Analysts weighed in on the Federal Open Market Committee's (FOMC) decision Tuesday to move ahead with its $600 billion quantitative easing plan, saying the need for job creation in the United States overrides any other economic concern, especially since inflation is just a distant fear for now.
-- Jeffrey Kleintop, chief market strategist for independent broker-dealer LPL Financial in Boston, believed that repeating their message reinforces the Federal Reserve’s commitment to QE2 in the face of political pressure and their above-average targets for economic growth in 2011. And, he noted, the unemployment rate is higher now than it was at the time of the FOMC’s November meeting, while core inflation is lower and below 1%.
“This is a slight negative for stocks and Treasuries given the disappointment by some investors at the Fed not increasing their purchases to offset the added issuance in 2011 by the Treasury to fund the tax cut deal. This does not change our views on the markets or economy, which is for modest growth next year. Clearly, the Fed likes to move at a deliberate pace. It is too soon for the Fed to alter the pace of QE2 which began to be implemented only six weeks ago,” Kleintop said.
-- Axel Merk, president and chief investment officer for Merk Funds, Palo Alto, Calif., said he has little doubt that the Federal Reserve will succeed in raising inflation expectations. The risk is that the Fed will get more than it is bargaining for.
“In the current environment, current inflation may be low, but future inflation expectations are not; until Fed Chairman Ben Bernanke's August speech, future inflation expectations were within historical norms. Since then, however, future inflation expectations have been moving up to levels we believe are not consistent with price stability,” Merk said.
-- Doug Roberts, chief investment strategist for ChannelCapitalResearch.com, Shrewsbury, N.J., was unsurprised by the FOMC’s stay-the-course announcement.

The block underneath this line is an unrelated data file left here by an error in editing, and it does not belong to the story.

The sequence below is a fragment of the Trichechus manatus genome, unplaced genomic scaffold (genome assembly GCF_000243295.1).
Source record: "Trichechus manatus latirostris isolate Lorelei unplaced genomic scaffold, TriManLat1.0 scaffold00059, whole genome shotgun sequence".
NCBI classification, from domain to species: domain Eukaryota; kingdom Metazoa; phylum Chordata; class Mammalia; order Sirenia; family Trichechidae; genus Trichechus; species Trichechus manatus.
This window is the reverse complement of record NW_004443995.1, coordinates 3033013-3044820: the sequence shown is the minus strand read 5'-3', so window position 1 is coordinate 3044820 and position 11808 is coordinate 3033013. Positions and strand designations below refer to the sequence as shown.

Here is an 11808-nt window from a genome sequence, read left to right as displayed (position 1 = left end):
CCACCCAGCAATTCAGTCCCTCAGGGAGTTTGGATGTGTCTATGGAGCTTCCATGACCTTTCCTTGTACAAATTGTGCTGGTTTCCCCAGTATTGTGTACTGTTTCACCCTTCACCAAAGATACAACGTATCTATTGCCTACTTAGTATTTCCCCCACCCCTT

Roberts noted that Bernanke maintained his “usual pattern” of disclosing any new or potentially controversial moves in speeches or interviews rather than FOMC statements. Bernanke wants FOMC statements to be confirmations of the Fed’s existing positions, thus averting disruptions in the financial markets, Roberts said.
“The Fed will clearly maintain its easy money stance until employment improves substantially. The only item that might possibly change this is a substantial increase in inflation. This is consistent with the Fed’s dual mandate of price stability and full employment,” Roberts said.
-- Ian Shepherdson, chief U.S. economist for High Frequency Economics Ltd., in Valhalla, N.Y., also was unsurprised, but was ready for the Fed to reduce how much it spends on QE2. Though there are some tweaks to the language used to describe the economy, with household spending now said to be rising "at a moderate pace" compared to "gradually" in November, the changes are not significant, Shepherdson said.
“What is interesting, though, is that the statement implies that the Fed discussed whether QE2 should continue, just six weeks after it started: ‘... the Committee decided today to continue expanding its holdings of securities as announced in November.’ The discussion might have been entirely perfunctory but the fact that it happened at all suggests to us that if growth continues to pick up, QE2 is unlikely to reach the full $600 billion,” Shepherdson said.
What the FOMC Did on Dec. 14
The Federal Open Market Committee said in its Dec. 14 announcement that it still intends to buy $600 billion of longer-term Treasury securities—a second round of such buying also known as QE2—by the end of the second quarter of 2011. The FOMC also will keep the federal funds rate at its historic lows of 0% to 0.25%.
Long-term bond yields have stayed above the 3% level in December, contrary to FOMC expectations, with the 10-year Treasury note peaking at 3.46% in trading Tuesday after the QE2 announcement. In fact, interest rates from Treasuries to corporates to munis to mortgages are all now higher than they were before the markets began to discount the prospect of QE2.
In announcing its decision, the FOMC pointed to the nation’s stubbornly high unemployment rate of 9.8% and downward-trending inflation. But it showed no signs of acknowledging the recent congressional election victory of Republican deficit hawks or the bond market’s apparent determination to defy the Fed’s aim of easy money.
“Currently, the unemployment rate is elevated, and measures of underlying inflation are somewhat low, relative to levels that the committee judges to be consistent, over the longer run, with its dual mandate,” the FOMC announcement said. “Progress toward its objectives has been disappointingly slow.”
Read more about the FOMC’s Dec. 14 announcement at AdvisorOne.com.